Like the Maya and the Aztecs, the Incas created a strong government. The Incan Empire had as many as 16 million people. This huge empire was divided into provinces. The Incan emperor ruled his empire from the mountain capital of Cuzco where he closely regulated the lives of the common people. The Incan people believed that their emperor was descended from the sun god.
All the land and wealth of the Incan empire was owned by the emperor. He distributed the land to the common people in the empire and closely regulated the growing and distribution of food. Such foods as potatoes and quinoa, a protein-rich grain, were important parts of the Incan diet. To unite his diverse empire, a single language called Quechua became the official language of the Incan Empire. All the citizens of the empire were expected to speak this language and learn Incan ways.
Local rulers were permitted to rule the conquered provinces of the empire as long as they remained loyal to the Incan government. The Incan government demanded tribute from its citizens in the form of labor. Citizens were expected to work on public works projects for the government for a certain number of days every year. Citizens were also expected to work on irrigation systems, roads, or palaces.
The Incas had no formal system of writing. Special officials kept records of births, deaths, crop production, and taxes on a quipu, a collection of knotted, colored cords. History and literature were memorized and passed down from generation to generation.
Inca Religion
Like the other civilizations in the Americas, the Incas were polytheistic. They worshipped their ruler as a god, believing he was a descendant of the sun god. The Incas also worshipped nature spirits. Incan priests served the gods by celebrating religious festivals. Young women known as the chosen women were selected by the priests to devote their lives to religious service. They were trained in the skills and duties needed to serve the sun god. Food and animals were typical sacrificial offerings, but it is believed that human sacrifices were also made during special events.
The Decline of the Inca
Cortes’ success in his conquest of the Aztecs inspired other Spanish conquistadors to seek their fortune in the Americas. In 1531 the Spanish explorer Francisco Pizarro discovered the Incas at a time when the Incan Empire was weakened by civil war. Helped by rival Indian tribes, he and his army captured an Incan city and Atahualpa, the Incan emperor. Pizarro and his army killed thousands of Incans and demanded a huge ransom for the safe return of Atahualpa. Although Atahualpa gave Pizarro enough gold and silver to fill up an entire room, the Spanish killed him. Pizarro eventually captured the capital city Cuzco in 1533. The Incas rebelled against the Spanish for many years but were unable to defeat them.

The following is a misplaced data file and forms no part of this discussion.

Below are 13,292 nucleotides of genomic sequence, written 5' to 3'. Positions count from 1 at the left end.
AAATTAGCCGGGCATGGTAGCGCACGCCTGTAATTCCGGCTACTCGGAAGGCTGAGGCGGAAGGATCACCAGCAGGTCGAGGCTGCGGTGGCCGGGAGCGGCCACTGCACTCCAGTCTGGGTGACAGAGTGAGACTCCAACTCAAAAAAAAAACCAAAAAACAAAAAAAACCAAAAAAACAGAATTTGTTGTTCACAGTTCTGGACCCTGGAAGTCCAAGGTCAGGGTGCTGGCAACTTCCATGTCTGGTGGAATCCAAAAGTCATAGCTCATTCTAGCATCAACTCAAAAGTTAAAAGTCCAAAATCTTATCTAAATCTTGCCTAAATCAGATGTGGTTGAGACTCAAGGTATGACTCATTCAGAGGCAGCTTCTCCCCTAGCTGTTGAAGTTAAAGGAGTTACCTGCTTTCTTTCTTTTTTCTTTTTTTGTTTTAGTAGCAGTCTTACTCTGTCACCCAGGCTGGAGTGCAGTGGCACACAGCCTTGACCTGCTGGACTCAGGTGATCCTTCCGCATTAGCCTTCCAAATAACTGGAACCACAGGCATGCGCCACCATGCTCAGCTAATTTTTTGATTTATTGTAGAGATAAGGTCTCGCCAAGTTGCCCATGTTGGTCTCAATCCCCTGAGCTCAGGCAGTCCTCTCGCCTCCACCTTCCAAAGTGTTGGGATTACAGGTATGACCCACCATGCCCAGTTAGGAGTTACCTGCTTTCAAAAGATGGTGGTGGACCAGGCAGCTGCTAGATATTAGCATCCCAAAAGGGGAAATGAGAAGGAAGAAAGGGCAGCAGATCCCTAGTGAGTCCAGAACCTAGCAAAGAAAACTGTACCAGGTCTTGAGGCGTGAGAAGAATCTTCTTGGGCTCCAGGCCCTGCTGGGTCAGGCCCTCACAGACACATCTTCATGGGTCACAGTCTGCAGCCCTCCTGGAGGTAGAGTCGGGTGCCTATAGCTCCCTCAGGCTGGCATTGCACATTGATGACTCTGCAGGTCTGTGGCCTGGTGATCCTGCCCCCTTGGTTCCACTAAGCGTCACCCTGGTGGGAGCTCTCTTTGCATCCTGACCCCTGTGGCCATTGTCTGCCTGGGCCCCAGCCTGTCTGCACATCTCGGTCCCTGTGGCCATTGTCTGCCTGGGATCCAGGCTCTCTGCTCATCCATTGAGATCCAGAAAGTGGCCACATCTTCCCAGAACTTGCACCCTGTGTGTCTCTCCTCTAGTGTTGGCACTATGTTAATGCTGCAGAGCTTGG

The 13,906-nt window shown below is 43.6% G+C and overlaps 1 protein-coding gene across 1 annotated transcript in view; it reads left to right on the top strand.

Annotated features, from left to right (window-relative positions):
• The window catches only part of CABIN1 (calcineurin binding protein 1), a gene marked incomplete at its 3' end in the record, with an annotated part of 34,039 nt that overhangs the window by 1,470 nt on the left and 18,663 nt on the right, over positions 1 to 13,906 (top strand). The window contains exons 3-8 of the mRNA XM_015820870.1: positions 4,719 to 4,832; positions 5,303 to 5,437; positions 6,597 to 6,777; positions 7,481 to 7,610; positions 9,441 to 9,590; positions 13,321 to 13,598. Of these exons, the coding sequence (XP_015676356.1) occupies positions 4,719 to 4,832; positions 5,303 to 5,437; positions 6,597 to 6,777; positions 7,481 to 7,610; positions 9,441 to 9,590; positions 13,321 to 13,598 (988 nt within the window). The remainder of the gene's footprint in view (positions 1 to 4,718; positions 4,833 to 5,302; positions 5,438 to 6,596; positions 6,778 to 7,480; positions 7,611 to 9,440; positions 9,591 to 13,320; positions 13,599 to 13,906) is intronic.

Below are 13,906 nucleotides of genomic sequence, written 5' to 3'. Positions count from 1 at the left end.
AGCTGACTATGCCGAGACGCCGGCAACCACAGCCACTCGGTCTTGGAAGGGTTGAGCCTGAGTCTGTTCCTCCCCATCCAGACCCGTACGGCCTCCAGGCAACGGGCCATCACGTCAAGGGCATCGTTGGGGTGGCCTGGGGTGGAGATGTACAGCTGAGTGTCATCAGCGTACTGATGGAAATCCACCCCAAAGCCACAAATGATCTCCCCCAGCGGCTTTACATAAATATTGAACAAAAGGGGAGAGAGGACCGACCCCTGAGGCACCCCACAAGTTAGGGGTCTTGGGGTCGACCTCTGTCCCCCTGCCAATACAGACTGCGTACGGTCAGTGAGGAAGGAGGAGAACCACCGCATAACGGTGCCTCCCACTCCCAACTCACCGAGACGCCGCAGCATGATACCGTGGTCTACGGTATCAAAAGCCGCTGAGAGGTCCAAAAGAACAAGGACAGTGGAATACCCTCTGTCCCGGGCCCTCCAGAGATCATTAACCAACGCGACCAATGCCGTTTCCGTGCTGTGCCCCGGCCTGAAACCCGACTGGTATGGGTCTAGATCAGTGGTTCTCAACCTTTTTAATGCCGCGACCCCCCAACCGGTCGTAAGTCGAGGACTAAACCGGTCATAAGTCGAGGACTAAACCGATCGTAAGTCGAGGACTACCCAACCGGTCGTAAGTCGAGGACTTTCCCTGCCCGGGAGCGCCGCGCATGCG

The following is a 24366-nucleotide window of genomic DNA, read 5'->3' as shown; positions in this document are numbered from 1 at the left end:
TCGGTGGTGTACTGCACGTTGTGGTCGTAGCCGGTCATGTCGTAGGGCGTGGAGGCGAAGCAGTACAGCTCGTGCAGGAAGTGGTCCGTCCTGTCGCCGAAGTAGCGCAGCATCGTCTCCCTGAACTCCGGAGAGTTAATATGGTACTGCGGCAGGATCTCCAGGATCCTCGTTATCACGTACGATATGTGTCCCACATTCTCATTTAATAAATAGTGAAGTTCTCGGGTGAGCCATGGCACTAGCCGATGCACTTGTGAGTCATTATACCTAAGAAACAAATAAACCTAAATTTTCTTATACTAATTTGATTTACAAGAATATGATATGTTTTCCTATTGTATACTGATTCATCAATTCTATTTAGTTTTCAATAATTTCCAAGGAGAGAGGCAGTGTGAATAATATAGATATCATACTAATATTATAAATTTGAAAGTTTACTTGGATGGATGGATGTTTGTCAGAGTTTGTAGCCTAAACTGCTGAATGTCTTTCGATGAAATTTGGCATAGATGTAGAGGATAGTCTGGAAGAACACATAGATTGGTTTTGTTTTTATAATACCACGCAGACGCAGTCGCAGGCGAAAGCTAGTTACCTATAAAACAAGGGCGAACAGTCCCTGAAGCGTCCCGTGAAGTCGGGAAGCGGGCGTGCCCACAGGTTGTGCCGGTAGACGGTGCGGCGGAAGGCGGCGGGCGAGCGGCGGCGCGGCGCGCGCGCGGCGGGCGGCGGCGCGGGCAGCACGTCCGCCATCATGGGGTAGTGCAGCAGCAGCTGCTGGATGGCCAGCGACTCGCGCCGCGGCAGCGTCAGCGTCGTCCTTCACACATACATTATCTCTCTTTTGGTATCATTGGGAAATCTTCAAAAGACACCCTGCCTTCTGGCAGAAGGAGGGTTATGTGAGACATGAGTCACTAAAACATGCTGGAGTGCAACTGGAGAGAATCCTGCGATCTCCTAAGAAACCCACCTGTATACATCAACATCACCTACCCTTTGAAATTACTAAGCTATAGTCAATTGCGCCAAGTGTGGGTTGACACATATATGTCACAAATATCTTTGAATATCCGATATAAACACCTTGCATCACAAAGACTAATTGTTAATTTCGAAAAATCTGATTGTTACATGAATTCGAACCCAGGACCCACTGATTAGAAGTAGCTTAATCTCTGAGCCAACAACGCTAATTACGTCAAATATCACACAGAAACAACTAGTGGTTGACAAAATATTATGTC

Incan Contributions to Civilization
The Incas made use of advanced methods of agriculture. To survive in their dry and mountainous land, they built irrigation systems for watering and developed special methods of farming. To prevent erosion, the Incas also invented a technique known as terraced farming. Farmers plant their crops on level strips of land dug into the steep slopes of mountainsides.
The Incas were master builders. They built temples from huge blocks of stone, some of which weighed up to 200 tons each. The Incas fitted stone blocks together tightly without cement or mortar. Many of their temples and other stone buildings withstood centuries of earthquakes and some still stand today.
As artisans and craftsmen, Incas believed that gold and silver were sacred objects that should be used to give glory to their gods. They designed beautiful gold statues and ornaments of the finest quality and decorated the walls of their temples with sheets of gold. Their gold statues and ornaments are among the finest ever produced.
In the field of medicine, Incas learned to treat malaria with quinine, a substance made from bark. They performed brain surgery, bone operations, and amputations. They operated on the skull to relieve swelling caused by wounds and used herbs as antiseptics. How do we know this? Ancient Incan skulls have been discovered with holes that had been drilled but had healed over, indicating the patient had survived.
Supplemental Lessons (These are optional. Please do not submit, as they will not be graded).
1. Besides North America, which of the above cultures would you rather live in? Why? Which would you NOT want to live in, and why?
2. Write a paper describing your life in the cultures you chose above. Include family, work, food, the environment, and lifestyle.
Outside reading- Mesoamerica
Pre-Columbian Cultures